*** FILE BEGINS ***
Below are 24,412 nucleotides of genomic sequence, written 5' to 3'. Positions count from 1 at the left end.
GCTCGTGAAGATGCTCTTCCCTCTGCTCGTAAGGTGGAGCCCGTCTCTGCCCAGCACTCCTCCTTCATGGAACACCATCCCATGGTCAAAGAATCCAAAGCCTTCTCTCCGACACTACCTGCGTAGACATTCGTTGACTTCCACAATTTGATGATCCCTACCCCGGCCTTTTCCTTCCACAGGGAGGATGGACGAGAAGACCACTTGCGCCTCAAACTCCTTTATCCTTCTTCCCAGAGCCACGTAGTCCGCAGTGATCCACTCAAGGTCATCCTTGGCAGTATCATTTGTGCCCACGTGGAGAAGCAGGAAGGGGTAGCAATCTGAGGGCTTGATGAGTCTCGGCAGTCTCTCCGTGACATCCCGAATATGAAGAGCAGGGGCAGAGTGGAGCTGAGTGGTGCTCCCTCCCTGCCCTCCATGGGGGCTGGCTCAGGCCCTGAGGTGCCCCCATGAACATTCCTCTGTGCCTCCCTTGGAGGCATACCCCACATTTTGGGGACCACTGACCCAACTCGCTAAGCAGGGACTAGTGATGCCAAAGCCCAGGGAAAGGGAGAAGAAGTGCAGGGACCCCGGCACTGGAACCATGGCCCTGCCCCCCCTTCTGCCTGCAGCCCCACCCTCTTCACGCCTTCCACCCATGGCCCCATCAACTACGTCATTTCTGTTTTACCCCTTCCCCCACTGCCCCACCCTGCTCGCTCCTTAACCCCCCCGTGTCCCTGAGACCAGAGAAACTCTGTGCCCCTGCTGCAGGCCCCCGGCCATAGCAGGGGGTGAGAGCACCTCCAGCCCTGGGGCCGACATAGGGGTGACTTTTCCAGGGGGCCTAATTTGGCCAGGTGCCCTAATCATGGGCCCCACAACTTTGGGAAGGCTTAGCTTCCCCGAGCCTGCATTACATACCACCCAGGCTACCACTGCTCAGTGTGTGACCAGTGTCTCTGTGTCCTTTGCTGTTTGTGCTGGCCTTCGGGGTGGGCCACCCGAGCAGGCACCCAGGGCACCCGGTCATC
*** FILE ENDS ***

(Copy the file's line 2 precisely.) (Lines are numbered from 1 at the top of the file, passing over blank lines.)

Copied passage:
GCTCGTGAAGATGCTCTTCCCTCTGCTCGTAAGGTGGAGCCCGTCTCTGCCCAGCACTCCTCCTTCATGGAACACCATCCCATGGTCAAAGAATCCAAAGCCTTCTCTCCGACACTACCTGCGTAGACATTCGTTGACTTCCACAATTTGATGATCCCTACCCCGGCCTTTTCCTTCCACAGGGAGGATGGACGAGAAGACCACTTGCGCCTCAAACTCCTTTATCCTTCTTCCCAGAGCCACGTAGTCCGCAGTGATCCACTCAAGGTCATCCTTGGCAGTATCATTTGTGCCCACGTGGAGAAGCAGGAAGGGGTAGCAATCTGAGGGCTTGATGAGTCTCGGCAGTCTCTCCGTGACATCCCGAATATGAAGAGCAGGGGCAGAGTGGAGCTGAGTGGTGCTCCCTCCCTGCCCTCCATGGGGGCTGGCTCAGGCCCTGAGGTGCCCCCATGAACATTCCTCTGTGCCTCCCTTGGAGGCATACCCCACATTTTGGGGACCACTGACCCAACTCGCTAAGCAGGGACTAGTGATGCCAAAGCCCAGGGAAAGGGAGAAGAAGTGCAGGGACCCCGGCACTGGAACCATGGCCCTGCCCCCCCTTCTGCCTGCAGCCCCACCCTCTTCACGCCTTCCACCCATGGCCCCATCAACTACGTCATTTCTGTTTTACCCCTTCCCCCACTGCCCCACCCTGCTCGCTCCTTAACCCCCCCGTGTCCCTGAGACCAGAGAAACTCTGTGCCCCTGCTGCAGGCCCCCGGCCATAGCAGGGGGTGAGAGCACCTCCAGCCCTGGGGCCGACATAGGGGTGACTTTTCCAGGGGGCCTAATTTGGCCAGGTGCCCTAATCATGGGCCCCACAACTTTGGGAAGGCTTAGCTTCCCCGAGCCTGCATTACATACCACCCAGGCTACCACTGCTCAGTGTGTGACCAGTGTCTCTGTGTCCTTTGCTGTTTGTGCTGGCCTTCGGGGTGGGCCACCCGAGCAGGCACCCAGGGCACCCGGTCATC